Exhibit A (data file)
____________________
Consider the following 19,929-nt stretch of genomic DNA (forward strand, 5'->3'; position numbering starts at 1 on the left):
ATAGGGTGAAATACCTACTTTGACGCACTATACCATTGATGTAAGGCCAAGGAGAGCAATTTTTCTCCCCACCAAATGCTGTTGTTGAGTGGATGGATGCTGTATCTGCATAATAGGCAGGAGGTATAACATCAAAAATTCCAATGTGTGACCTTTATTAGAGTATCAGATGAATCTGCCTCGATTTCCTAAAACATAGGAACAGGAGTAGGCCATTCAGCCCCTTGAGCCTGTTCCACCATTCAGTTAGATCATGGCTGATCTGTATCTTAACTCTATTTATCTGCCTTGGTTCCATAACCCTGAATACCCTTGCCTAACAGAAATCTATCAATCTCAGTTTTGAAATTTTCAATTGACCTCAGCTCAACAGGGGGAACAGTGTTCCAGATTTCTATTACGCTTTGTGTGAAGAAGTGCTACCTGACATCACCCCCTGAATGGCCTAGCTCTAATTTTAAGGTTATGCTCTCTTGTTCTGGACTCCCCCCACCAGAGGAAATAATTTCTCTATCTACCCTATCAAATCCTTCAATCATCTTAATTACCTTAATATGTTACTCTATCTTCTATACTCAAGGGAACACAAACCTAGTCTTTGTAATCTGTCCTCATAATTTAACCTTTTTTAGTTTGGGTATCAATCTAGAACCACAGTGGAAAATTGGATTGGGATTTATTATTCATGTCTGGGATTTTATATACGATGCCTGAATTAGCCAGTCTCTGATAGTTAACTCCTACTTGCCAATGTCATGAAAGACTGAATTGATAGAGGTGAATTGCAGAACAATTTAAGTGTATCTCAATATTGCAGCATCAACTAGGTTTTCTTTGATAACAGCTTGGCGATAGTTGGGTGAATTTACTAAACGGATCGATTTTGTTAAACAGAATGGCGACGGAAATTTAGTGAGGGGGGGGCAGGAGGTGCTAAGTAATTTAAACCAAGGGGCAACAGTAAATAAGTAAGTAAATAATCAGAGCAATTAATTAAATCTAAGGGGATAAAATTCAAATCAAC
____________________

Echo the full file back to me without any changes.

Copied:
Consider the following 19,929-nt stretch of genomic DNA (forward strand, 5'->3'; position numbering starts at 1 on the left):
ATAGGGTGAAATACCTACTTTGACGCACTATACCATTGATGTAAGGCCAAGGAGAGCAATTTTTCTCCCCACCAAATGCTGTTGTTGAGTGGATGGATGCTGTATCTGCATAATAGGCAGGAGGTATAACATCAAAAATTCCAATGTGTGACCTTTATTAGAGTATCAGATGAATCTGCCTCGATTTCCTAAAACATAGGAACAGGAGTAGGCCATTCAGCCCCTTGAGCCTGTTCCACCATTCAGTTAGATCATGGCTGATCTGTATCTTAACTCTATTTATCTGCCTTGGTTCCATAACCCTGAATACCCTTGCCTAACAGAAATCTATCAATCTCAGTTTTGAAATTTTCAATTGACCTCAGCTCAACAGGGGGAACAGTGTTCCAGATTTCTATTACGCTTTGTGTGAAGAAGTGCTACCTGACATCACCCCCTGAATGGCCTAGCTCTAATTTTAAGGTTATGCTCTCTTGTTCTGGACTCCCCCCACCAGAGGAAATAATTTCTCTATCTACCCTATCAAATCCTTCAATCATCTTAATTACCTTAATATGTTACTCTATCTTCTATACTCAAGGGAACACAAACCTAGTCTTTGTAATCTGTCCTCATAATTTAACCTTTTTTAGTTTGGGTATCAATCTAGAACCACAGTGGAAAATTGGATTGGGATTTATTATTCATGTCTGGGATTTTATATACGATGCCTGAATTAGCCAGTCTCTGATAGTTAACTCCTACTTGCCAATGTCATGAAAGACTGAATTGATAGAGGTGAATTGCAGAACAATTTAAGTGTATCTCAATATTGCAGCATCAACTAGGTTTTCTTTGATAACAGCTTGGCGATAGTTGGGTGAATTTACTAAACGGATCGATTTTGTTAAACAGAATGGCGACGGAAATTTAGTGAGGGGGGGGCAGGAGGTGCTAAGTAATTTAAACCAAGGGGCAACAGTAAATAAGTAAGTAAATAATCAGAGCAATTAATTAAATCTAAGGGGATAAAATTCAAATCAAC